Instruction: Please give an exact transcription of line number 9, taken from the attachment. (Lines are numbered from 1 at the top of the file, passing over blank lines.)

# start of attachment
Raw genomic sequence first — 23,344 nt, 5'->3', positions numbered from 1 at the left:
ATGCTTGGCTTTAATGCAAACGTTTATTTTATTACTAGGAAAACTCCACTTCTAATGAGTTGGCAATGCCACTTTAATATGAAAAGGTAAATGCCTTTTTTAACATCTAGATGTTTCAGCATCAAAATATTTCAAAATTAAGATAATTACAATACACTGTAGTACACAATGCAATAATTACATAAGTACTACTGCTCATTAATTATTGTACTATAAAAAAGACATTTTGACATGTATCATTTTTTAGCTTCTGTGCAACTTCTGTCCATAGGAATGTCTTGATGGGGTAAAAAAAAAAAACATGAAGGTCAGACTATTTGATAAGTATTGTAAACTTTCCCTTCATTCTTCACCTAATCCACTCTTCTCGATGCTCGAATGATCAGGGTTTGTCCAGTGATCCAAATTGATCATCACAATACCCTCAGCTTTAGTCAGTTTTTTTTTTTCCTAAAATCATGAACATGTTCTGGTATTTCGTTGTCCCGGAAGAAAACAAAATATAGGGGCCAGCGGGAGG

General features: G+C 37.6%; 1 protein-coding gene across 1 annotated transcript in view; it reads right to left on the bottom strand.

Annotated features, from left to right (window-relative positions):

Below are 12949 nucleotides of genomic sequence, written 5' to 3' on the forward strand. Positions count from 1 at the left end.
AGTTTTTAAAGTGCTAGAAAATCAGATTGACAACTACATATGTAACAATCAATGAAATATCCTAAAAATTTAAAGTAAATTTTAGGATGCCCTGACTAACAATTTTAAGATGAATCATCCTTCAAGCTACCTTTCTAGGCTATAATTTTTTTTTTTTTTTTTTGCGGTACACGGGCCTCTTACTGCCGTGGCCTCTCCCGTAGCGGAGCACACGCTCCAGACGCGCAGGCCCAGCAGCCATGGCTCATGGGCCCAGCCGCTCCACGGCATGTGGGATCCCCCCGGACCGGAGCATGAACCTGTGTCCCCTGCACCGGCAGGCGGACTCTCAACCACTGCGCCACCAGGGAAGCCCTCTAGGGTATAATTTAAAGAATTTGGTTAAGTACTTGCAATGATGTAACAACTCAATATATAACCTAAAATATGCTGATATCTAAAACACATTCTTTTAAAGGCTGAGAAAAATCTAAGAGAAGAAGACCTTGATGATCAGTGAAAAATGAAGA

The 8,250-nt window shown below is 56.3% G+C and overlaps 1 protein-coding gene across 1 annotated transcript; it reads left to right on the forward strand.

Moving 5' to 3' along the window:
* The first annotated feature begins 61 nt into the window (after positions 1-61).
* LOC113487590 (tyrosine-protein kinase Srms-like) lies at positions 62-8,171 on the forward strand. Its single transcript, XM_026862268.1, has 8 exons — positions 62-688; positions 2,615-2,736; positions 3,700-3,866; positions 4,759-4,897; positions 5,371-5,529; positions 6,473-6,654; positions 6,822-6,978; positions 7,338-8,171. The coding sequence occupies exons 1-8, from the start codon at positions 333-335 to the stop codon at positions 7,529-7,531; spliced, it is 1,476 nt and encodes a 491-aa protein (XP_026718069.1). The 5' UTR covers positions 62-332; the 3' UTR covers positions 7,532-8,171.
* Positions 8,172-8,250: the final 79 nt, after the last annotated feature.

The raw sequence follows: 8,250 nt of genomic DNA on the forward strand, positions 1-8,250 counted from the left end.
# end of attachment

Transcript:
* The first annotated feature begins 61 nt into the window (after positions 1-61).